Note: please refrain from commenting on Telegram's design of OTHER parts, as it will distract from the stem of the question.
Signal (Previously, "TextSecure" app) uses specific "Your identity / Their identity" type of verification to verify a secure channel.
Telegram, on the other hand, displays a picture of pixel-like array with different colors and a set of alpha-numeric characters under it, different from each secure channel (i.e. "Secret Chat"); if these pictures or alpha-numeric characters match on both ends of the parties' phones, then the Secret Chat is "200% secure" [sic].
In Telegram, how is the verification picture generated? What makes it secure? And what makes MITM on key exchange "200%" impossible when that picture is matching on each phone?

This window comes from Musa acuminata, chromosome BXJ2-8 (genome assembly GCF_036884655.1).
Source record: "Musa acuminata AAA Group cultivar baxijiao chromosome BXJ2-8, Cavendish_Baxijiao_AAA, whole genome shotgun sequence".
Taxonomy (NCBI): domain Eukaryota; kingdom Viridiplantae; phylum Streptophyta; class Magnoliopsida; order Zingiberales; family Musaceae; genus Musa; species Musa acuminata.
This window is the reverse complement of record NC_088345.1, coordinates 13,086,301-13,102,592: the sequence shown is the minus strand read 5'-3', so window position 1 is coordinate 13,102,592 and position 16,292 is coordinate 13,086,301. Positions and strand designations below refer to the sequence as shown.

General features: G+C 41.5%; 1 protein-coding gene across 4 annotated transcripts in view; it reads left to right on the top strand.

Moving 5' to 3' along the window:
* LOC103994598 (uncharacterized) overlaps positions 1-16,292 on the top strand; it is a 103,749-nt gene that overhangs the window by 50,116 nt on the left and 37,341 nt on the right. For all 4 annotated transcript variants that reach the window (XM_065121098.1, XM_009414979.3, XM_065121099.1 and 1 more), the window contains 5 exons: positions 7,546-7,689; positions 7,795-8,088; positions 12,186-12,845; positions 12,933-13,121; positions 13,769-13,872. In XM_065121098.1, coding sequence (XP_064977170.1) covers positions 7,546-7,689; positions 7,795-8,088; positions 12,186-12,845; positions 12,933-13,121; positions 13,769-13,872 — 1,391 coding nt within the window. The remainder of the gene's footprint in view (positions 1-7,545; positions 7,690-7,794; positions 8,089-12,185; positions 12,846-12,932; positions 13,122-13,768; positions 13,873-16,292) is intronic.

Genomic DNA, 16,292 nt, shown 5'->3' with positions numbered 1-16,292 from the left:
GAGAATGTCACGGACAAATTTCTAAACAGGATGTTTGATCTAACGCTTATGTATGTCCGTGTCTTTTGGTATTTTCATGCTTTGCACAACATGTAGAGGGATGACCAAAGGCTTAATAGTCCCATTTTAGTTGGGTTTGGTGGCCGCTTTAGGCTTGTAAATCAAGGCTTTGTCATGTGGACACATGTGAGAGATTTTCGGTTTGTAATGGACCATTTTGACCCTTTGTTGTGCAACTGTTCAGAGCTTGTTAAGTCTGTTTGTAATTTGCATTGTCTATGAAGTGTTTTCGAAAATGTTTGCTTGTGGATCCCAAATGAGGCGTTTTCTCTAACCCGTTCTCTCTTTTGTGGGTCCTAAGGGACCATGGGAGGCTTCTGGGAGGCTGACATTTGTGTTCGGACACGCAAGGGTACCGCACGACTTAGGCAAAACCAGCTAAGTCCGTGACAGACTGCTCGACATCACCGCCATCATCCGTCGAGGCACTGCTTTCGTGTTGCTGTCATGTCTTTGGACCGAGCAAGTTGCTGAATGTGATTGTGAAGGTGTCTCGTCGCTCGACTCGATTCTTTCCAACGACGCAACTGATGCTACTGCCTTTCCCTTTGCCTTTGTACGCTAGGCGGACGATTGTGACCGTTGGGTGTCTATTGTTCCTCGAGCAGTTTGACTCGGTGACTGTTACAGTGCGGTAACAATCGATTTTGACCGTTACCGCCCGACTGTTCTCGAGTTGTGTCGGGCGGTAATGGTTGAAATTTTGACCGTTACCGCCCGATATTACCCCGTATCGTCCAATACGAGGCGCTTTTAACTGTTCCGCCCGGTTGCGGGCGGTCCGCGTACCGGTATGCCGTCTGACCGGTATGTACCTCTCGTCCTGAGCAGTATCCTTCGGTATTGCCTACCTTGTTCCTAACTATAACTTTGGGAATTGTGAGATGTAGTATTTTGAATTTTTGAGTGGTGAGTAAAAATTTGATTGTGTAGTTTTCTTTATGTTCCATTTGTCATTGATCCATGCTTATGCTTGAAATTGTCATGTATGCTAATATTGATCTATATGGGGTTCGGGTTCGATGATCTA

Merit of question:
Signal clearly displays the fingerprint of my own key (which I have on my own phone) making this very sensible, as if it matched what THEY saw as my fingerprint, then it's physically and technically impossible that a MITM happened.
What in Telegram's design ensures this same outcome as with Signal?
This question needs an answer as, indeed, now even Whatsapp (using "TextSecure" encryption protocol) displays ONE set of numbers that has to be matched on both ends of the conversing parties.